Absolute 5–10% decline in forced vital capacity (FVC) and/or absolute10% decline in diffusing capacity of carbon monoxide (DLCO).

  • 3)

    Increased extent of fibrosis on imaging study and/or appearance of previously unobserved fibrosis on imaging study (Fig. 2).

    Fig. 2.

    Images (chest HRCT) of patients with non-IPF fibrotic ILD who present PPF during their clinical course. (2.1) Patient with hypersensitivity pneumonitis diagnosed in 2017 who presented a significant progression on HRCT and reduced pulmonary function after 1 year of follow-up. (2.2) Patient with rheumatoid arthritis-ILD (UIP) diagnosed in 2018 in whom 1-year HRCT showed progression of fibrosis with increased respiratory symptoms, despite being in remission from arthritis with methotrexate+abatacept. (2.3) Patient with Sjögren's syndrome-ILD diagnosed in 2019 in whom 1-year HRCT showed progression of fibrosis and loss of lung function despite mycophenolate mofetil+prednisone. (2.4) Patient with pulmonary fibrosis secondary to uILD who presented fibrosis progression 24 months after diagnosis. (2.5) Patient with chronic fibrosing hypersensitivity pneumonitis that worsened clinically and radiologically 12 months after diagnosis, despite avoiding exposure and taking corticosteroids and mycophenolate.


The follow-up period in which these changes should be observed to determine PPF has yet to be clearly established, but in most cases, worsening is observed at 6–12 months, although fibrotic progression may appear even earlier. Either way, it is important to identify progression as soon as possible.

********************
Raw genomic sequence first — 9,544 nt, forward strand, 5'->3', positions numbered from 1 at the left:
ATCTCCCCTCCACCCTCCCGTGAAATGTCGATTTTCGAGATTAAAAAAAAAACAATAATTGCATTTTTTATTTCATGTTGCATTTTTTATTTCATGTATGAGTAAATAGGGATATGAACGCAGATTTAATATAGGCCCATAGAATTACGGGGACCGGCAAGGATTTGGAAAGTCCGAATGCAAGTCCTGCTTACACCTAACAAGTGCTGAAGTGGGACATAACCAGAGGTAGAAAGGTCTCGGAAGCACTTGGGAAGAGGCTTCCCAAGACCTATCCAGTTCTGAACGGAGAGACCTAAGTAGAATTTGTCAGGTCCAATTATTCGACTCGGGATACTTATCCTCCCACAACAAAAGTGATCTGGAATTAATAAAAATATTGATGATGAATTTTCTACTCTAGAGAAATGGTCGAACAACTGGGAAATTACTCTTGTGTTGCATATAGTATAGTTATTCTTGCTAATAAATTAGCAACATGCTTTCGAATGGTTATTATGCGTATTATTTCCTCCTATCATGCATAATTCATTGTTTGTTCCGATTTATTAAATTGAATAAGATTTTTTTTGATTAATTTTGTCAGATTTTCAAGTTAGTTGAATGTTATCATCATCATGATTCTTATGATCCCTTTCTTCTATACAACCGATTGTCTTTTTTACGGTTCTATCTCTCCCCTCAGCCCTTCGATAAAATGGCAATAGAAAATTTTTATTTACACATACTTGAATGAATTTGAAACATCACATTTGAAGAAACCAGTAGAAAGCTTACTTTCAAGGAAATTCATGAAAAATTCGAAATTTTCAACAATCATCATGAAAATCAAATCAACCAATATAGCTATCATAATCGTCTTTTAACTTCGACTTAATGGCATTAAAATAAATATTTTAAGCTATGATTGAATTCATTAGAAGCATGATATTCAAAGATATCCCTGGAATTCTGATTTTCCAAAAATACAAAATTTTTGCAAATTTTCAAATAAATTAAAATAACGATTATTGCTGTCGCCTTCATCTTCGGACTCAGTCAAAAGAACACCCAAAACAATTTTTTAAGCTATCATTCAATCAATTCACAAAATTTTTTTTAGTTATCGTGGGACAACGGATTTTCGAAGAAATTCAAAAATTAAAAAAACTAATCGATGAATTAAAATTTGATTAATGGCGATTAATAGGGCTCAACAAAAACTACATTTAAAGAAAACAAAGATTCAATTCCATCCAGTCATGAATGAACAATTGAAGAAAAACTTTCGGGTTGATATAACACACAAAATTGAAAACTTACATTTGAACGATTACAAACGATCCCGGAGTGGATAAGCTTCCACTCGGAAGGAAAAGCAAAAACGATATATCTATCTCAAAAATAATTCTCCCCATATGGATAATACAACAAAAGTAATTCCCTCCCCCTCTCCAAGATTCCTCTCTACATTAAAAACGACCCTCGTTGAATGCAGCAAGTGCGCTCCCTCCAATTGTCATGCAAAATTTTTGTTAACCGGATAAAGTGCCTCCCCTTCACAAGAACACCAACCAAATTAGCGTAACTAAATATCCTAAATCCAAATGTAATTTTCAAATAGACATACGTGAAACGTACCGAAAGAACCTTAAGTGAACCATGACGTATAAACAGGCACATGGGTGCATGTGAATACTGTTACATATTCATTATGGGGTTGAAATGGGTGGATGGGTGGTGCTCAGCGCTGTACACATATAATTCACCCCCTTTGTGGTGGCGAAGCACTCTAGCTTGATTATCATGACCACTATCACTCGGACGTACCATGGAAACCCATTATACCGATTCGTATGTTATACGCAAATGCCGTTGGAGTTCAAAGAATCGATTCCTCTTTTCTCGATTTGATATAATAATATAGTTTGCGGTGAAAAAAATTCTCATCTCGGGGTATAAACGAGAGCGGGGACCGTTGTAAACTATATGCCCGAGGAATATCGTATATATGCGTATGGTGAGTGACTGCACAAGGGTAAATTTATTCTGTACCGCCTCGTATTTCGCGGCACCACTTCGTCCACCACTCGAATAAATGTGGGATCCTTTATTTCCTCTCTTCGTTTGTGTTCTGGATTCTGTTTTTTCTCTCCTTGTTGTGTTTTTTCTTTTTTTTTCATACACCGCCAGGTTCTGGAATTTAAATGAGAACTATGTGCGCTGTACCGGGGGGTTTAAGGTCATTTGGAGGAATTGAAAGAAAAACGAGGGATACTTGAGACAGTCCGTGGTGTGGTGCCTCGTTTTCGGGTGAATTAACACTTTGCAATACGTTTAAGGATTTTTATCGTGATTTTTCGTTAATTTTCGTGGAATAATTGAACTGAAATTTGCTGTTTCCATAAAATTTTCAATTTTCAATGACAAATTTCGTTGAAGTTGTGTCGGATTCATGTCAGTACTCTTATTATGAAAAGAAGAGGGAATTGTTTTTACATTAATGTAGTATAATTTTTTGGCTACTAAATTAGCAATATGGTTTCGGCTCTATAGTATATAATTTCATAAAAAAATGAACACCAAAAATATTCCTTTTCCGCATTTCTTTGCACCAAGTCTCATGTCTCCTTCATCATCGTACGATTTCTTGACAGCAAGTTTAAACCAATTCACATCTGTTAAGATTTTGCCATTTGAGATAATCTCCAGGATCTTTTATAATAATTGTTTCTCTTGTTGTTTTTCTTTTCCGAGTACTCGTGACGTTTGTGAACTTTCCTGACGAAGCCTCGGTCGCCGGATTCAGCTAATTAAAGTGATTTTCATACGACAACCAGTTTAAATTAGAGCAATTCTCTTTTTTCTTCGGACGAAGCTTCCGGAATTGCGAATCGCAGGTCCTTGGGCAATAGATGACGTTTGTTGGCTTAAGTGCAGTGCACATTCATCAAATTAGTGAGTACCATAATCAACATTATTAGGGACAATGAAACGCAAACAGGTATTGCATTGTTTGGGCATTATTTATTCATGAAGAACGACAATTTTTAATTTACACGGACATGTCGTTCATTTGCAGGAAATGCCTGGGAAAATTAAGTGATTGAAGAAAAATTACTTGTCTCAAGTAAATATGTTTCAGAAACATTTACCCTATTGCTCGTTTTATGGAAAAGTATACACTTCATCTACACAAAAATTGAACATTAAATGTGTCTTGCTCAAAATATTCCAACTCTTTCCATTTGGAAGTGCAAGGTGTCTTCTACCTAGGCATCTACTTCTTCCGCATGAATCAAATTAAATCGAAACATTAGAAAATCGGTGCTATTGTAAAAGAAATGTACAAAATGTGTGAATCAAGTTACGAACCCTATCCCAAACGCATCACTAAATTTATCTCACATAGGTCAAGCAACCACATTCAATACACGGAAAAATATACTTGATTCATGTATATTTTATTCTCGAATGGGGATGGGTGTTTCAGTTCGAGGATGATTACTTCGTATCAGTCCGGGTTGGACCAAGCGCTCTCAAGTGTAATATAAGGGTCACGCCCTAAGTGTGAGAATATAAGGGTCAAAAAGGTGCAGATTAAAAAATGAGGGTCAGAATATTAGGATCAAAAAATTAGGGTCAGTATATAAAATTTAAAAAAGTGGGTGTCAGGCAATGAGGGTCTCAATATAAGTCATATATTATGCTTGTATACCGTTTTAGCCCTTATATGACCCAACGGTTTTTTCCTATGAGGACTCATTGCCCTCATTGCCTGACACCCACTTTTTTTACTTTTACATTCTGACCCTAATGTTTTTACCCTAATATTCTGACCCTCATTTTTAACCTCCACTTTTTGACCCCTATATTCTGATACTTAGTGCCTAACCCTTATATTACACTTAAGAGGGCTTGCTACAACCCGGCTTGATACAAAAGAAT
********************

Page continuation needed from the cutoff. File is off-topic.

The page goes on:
Pathogenesis of progressive pulmonary fibrosis

The cellular and molecular mechanisms involved in the progression of pulmonary fibrosis are still under investigation. Regardless of the origin or cause of pulmonary fibrosis, once it is established and has progressed, a positive feedback loop is created that can drive progression even when the causative factors have been treated or avoided.15,16 Several environmental and host risk factors are thought to play an important role in fibrosis.17–30 Initial studies suggest that air pollution levels could contribute to the progression of these diseases, although the exact mechanism remains unclear.36 Some of the primary patient-related factors are genetic alterations and the mechanisms associated with accelerated aging.17,19–29 Aging is a complex biological process characterized by various changes, including genomic instability, cellular senescence, telomere shortening, mitochondrial dysfunction, and epigenetic reprogramming.19 Several of these mechanisms have been described in fibrotic ILD, and are associated with fibrotic progression.2,20,21 A recent experimental study showed that senescence of alveolar epithelial type II cells is sufficient to trigger PPF characterized by pathological changes similar to usual interstitial pneumonia (UIP).22 Fibroblasts can also become senescent, a process that could help these cells evade apoptosis and promote other profibrotic characteristics.23,24 A novel single-cell RNA sequencing technique has identified activated subpopulations of profibrotic epithelial cells, fibroblasts and macrophages in PPF that could drive progression to the point of no return.25–27 Finally, several studies have shown that gradual stiffening of the extracellular matrix at sites of injury plays a key role in progression.28,29 This rigid matrix stimulates fibroblast activity by generating positive feedback loops that involve the activation and release of TGF-β, which in turn activates several signaling pathways that stimulate expression of profibrotic genes, resulting in a progressive profibrotic circuit.28–30

Management of progressive pulmonary fibrosisRisk factors

Identifying predictive factors for PPF continues to be the subject of intense research. There is no way of accurately predicting which patients will present PPF after a confirmed diagnosis of ILD; however, certain clinical and biological features have been associated with an increased risk of progression, such as active smoking, the presence of an HRCT or histological UIP pattern, the existence of familial aggregation in the clinical history, and telomere dysfunction.17,31–42